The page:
Contribution From Universities for Open Innovation

University and Industry collaboration has had a positive impact on technology and scientific studies over the years. With an increasing number of businesses relying on ‘open innovation’, the importance of this collaboration is only increasing.

The a mobile manufacturing Research Centre actively engages in open innovation through strategic academic partnerships with leading institutions like MIT, Stanford, and University of California etc. The company believes in deriving value and leveraging ideas by exploring each other’s expertise and sharing resources. Similarly International business machine, through its Open Collaboration Research Programme (OCR), continues to build strong university partnerships to create smarter solutions that are publicly shared.

Recently, a collaboration between Aachen University, Germany and 10 companies along with contributions from 50 auto-parts supplier led to the creation of the Street Scooter, a $7,000 modular electric vehicle. This innovative product can run at top speed of 74 mph with an 80-mile range, using leased batteries. It’s already creating a buzz in the automotive industry as the shipping and logistics giants ordered 3,500 units of this commercial product to leverage its cost-saving benefits! Raven II, a surgical robot developed by University of Washington and UC Santa Cruz is another fine example of ‘open-source’ university-industry collaboration. It will be used by some of the most advanced medical research labs at Harvard University, John Hopkins University etc. to enable new surgical procedures. These are just a few examples that showcase the importance of university-industry collaboration, which continues to revolutionize technology across the world.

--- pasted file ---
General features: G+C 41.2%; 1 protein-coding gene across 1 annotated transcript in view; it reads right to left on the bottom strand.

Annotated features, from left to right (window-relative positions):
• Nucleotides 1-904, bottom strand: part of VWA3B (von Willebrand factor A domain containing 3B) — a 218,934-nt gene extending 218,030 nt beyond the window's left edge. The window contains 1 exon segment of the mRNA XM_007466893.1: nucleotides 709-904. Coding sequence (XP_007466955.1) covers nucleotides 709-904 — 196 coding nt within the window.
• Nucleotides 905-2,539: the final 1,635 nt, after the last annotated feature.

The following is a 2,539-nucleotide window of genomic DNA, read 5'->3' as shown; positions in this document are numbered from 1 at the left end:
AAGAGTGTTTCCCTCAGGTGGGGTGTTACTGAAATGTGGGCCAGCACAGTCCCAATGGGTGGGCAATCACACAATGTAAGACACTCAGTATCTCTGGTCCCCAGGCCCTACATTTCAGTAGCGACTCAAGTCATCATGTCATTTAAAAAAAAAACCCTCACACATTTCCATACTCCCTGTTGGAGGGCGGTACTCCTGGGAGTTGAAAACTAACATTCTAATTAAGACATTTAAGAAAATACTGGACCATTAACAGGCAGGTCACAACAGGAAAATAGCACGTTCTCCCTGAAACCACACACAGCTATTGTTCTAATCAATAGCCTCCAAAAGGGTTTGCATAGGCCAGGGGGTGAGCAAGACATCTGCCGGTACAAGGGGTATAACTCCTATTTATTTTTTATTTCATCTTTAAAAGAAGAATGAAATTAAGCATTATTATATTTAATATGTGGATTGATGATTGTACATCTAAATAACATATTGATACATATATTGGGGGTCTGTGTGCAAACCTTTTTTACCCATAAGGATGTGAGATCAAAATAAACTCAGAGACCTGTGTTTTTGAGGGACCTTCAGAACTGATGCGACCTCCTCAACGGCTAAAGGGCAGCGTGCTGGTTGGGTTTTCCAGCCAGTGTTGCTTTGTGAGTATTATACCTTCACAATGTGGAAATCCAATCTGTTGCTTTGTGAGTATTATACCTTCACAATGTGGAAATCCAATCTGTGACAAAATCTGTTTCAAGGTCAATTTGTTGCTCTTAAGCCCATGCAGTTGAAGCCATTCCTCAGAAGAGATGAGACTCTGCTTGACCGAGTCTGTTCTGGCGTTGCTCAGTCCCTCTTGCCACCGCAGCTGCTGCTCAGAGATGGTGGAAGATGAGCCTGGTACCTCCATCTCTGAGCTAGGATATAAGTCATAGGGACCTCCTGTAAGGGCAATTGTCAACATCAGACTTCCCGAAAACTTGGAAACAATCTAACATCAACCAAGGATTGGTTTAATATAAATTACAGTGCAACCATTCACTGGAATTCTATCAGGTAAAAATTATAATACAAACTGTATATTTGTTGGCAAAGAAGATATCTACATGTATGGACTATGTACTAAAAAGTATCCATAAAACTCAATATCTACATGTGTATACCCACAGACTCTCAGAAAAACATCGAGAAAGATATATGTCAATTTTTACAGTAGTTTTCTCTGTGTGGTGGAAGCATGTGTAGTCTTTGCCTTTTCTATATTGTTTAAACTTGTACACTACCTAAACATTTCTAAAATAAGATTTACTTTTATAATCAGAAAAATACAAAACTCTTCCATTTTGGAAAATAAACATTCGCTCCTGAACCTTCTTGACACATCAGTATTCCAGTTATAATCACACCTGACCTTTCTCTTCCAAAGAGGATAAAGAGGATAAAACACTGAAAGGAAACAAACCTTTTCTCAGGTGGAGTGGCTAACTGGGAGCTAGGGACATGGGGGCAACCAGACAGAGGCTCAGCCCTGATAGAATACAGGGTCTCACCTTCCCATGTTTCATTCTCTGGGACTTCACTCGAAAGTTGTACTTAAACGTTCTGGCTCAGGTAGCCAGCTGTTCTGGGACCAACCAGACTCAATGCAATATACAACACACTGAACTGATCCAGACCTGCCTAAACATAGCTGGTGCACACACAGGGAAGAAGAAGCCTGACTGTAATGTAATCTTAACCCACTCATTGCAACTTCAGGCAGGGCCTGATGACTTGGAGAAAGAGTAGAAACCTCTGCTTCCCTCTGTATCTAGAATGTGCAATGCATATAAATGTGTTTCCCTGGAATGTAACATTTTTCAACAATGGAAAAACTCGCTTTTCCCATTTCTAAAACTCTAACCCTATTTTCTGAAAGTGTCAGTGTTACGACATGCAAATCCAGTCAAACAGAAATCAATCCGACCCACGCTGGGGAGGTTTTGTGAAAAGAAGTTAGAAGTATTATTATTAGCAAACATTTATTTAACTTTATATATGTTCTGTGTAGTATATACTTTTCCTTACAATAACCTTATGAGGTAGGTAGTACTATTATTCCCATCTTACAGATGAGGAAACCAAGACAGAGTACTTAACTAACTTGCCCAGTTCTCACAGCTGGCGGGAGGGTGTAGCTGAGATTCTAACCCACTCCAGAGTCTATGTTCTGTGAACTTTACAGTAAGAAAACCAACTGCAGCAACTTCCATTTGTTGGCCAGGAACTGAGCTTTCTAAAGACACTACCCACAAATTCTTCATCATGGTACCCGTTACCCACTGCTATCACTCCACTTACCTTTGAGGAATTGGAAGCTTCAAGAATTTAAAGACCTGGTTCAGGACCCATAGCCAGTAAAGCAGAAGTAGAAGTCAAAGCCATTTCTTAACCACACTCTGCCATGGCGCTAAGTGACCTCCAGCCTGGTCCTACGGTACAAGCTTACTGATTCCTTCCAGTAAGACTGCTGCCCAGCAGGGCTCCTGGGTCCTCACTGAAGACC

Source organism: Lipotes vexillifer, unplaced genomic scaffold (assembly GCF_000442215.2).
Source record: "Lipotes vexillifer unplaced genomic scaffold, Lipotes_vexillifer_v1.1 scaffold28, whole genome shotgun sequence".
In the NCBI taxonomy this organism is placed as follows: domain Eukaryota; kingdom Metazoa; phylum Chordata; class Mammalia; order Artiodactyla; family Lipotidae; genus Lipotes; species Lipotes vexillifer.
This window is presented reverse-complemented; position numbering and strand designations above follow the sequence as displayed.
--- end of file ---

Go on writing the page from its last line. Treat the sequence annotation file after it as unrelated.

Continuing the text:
Engaging with Universities for Effective Collaboration

While companies are increasingly realizing the value of university contribution to research and innovation, they find it rather difficult to attract the best resources. According to Walter Frick, an associate editor at the Harvard Business Review, companies would have to give up more control over their projects in order to attract and motivate the most productive contributors. Recent research at Duke and London School of Economics showed that by crediting contributors publicly, a company stands better chances at receiving university collaboration. Also, the findings indicate that financial or professional incentives were less of a factor than the value-addition that the project would bring to the community. Hence, companies need to find the right motivators to bring external sources of innovation on board 1.

However, challenges such as ownership of Intellectual Property, time-sensitivity of a project and other issues often hinder an effective collaboration between industries and universities. So, how does one strike the perfect balance between attracting potential contributors and deriving business value from the innovation process?

Productive Partnerships for Open Innovation

CEOs must realize that universities are no longer passive about commercializing their technical expertise and research capabilities. They actively file patents and are responsible for breakthrough innovations in various fields. Today, universities receive billions of dollars in government or company research sponsorships and grants. With cutting-edge facilities and specialized skills available in universities, companies need to foster mutually beneficial collaboration. Whether it’s developing a new product or a software application, companies need to be more forthcoming …